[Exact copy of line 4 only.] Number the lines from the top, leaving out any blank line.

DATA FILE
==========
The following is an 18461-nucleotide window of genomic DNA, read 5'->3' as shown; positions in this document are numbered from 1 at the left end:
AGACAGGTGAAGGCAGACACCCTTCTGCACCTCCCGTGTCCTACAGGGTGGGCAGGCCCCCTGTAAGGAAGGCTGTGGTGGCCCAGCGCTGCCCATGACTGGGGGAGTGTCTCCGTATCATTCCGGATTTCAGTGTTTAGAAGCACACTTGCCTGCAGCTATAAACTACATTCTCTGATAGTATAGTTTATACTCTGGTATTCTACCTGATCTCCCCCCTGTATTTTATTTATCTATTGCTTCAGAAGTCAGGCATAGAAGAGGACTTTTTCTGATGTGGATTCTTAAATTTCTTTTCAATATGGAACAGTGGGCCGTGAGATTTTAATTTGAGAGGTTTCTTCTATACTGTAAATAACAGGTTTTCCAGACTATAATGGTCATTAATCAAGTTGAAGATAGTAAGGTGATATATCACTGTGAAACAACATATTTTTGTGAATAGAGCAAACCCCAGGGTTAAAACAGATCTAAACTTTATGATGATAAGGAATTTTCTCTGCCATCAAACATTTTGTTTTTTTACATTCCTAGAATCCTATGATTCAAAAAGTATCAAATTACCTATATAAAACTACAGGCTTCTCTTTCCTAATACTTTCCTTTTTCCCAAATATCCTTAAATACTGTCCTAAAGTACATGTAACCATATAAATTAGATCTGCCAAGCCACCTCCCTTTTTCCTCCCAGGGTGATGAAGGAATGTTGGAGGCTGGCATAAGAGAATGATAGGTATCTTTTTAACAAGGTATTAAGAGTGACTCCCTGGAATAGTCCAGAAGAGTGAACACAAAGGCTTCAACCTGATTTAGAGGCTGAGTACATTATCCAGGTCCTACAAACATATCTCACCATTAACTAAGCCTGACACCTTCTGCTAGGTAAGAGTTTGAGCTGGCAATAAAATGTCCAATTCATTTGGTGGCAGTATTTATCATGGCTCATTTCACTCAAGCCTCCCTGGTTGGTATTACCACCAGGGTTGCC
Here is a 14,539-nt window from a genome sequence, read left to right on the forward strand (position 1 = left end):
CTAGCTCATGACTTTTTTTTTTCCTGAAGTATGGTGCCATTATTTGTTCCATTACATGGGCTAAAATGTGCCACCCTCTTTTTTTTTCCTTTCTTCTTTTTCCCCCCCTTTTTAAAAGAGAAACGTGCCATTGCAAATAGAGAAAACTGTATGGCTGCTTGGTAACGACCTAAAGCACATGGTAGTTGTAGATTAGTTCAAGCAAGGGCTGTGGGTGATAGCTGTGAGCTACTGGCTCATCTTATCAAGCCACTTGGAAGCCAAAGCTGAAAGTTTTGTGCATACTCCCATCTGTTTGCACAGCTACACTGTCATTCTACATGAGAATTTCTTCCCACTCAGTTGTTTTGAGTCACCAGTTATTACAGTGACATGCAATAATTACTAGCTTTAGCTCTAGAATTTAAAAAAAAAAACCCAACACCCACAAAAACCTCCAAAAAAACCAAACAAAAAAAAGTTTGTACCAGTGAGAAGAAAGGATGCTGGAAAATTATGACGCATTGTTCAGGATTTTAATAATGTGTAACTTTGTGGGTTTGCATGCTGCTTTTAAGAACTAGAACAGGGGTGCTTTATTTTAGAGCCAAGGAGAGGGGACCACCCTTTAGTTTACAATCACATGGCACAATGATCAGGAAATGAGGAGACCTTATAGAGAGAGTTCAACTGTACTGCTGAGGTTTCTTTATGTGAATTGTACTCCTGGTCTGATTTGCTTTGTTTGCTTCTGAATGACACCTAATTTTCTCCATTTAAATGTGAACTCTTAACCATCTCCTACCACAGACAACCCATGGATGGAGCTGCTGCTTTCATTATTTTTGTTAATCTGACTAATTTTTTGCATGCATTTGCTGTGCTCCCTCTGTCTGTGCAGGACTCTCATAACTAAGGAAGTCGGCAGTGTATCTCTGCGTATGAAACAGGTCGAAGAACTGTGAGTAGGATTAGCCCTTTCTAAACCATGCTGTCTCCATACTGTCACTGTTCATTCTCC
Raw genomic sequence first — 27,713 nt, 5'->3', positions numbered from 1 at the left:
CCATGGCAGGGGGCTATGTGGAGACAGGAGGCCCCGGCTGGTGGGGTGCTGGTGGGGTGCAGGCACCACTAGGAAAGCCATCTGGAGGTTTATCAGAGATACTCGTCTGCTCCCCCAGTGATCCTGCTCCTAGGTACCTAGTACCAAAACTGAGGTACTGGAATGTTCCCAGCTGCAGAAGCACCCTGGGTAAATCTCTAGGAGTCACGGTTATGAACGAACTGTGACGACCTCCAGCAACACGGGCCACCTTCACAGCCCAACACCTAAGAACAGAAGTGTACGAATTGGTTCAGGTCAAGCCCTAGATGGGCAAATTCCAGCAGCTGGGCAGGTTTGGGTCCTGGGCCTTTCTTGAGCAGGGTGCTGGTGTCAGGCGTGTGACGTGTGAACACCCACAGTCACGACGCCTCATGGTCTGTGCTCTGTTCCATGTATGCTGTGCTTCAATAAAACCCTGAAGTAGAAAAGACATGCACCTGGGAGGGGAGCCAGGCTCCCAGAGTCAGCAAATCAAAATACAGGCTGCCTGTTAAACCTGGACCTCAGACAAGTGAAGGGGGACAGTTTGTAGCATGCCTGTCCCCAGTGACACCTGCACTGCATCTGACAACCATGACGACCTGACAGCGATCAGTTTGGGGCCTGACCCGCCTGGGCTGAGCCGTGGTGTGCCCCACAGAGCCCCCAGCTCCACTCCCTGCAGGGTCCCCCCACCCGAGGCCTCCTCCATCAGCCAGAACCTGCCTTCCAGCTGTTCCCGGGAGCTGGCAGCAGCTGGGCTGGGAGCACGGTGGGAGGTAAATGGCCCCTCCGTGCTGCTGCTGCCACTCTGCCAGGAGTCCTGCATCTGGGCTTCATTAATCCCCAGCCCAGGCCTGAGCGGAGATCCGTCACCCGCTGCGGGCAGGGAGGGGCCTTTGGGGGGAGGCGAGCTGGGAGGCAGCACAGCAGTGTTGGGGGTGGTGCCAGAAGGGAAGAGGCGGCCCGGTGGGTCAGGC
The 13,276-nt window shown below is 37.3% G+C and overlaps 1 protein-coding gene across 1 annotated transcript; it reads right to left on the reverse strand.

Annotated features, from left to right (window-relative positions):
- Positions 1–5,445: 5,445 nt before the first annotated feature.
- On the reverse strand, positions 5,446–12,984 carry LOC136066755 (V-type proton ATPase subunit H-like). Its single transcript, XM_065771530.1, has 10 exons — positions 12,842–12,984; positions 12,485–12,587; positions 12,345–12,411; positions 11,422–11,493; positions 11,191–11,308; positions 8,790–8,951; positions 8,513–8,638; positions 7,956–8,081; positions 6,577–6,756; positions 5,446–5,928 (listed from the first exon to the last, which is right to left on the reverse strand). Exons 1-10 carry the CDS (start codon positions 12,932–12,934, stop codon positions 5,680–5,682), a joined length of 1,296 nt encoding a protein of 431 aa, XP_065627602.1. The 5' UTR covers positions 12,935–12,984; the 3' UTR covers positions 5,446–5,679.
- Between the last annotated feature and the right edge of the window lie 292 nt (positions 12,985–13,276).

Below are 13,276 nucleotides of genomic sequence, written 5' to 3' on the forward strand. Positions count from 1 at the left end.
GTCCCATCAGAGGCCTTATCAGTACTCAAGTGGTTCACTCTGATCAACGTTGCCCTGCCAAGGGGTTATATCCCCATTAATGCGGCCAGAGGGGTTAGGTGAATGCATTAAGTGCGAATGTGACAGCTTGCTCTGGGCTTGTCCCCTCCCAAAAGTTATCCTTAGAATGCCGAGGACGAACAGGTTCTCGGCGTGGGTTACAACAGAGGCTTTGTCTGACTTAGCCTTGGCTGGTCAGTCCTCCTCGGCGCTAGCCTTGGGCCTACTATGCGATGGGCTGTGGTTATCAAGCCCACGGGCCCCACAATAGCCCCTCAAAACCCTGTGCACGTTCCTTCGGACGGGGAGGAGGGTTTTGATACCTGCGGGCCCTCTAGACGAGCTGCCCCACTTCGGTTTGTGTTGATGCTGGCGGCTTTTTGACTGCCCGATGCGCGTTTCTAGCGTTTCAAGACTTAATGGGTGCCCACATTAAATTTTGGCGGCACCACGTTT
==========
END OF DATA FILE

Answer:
CTAGCTCATGACTTTTTTTTTTCCTGAAGTATGGTGCCATTATTTGTTCCATTACATGGGCTAAAATGTGCCACCCTCTTTTTTTTTCCTTTCTTCTTTTTCCCCCCCTTTTTAAAAGAGAAACGTGCCATTGCAAATAGAGAAAACTGTATGGCTGCTTGGTAACGACCTAAAGCACATGGTAGTTGTAGATTAGTTCAAGCAAGGGCTGTGGGTGATAGCTGTGAGCTACTGGCTCATCTTATCAAGCCACTTGGAAGCCAAAGCTGAAAGTTTTGTGCATACTCCCATCTGTTTGCACAGCTACACTGTCATTCTACATGAGAATTTCTTCCCACTCAGTTGTTTTGAGTCACCAGTTATTACAGTGACATGCAATAATTACTAGCTTTAGCTCTAGAATTTAAAAAAAAAAACCCAACACCCACAAAAACCTCCAAAAAAACCAAACAAAAAAAAGTTTGTACCAGTGAGAAGAAAGGATGCTGGAAAATTATGACGCATTGTTCAGGATTTTAATAATGTGTAACTTTGTGGGTTTGCATGCTGCTTTTAAGAACTAGAACAGGGGTGCTTTATTTTAGAGCCAAGGAGAGGGGACCACCCTTTAGTTTACAATCACATGGCACAATGATCAGGAAATGAGGAGACCTTATAGAGAGAGTTCAACTGTACTGCTGAGGTTTCTTTATGTGAATTGTACTCCTGGTCTGATTTGCTTTGTTTGCTTCTGAATGACACCTAATTTTCTCCATTTAAATGTGAACTCTTAACCATCTCCTACCACAGACAACCCATGGATGGAGCTGCTGCTTTCATTATTTTTGTTAATCTGACTAATTTTTTGCATGCATTTGCTGTGCTCCCTCTGTCTGTGCAGGACTCTCATAACTAAGGAAGTCGGCAGTGTATCTCTGCGTATGAAACAGGTCGAAGAACTGTGAGTAGGATTAGCCCTTTCTAAACCATGCTGTCTCCATACTGTCACTGTTCATTCTCC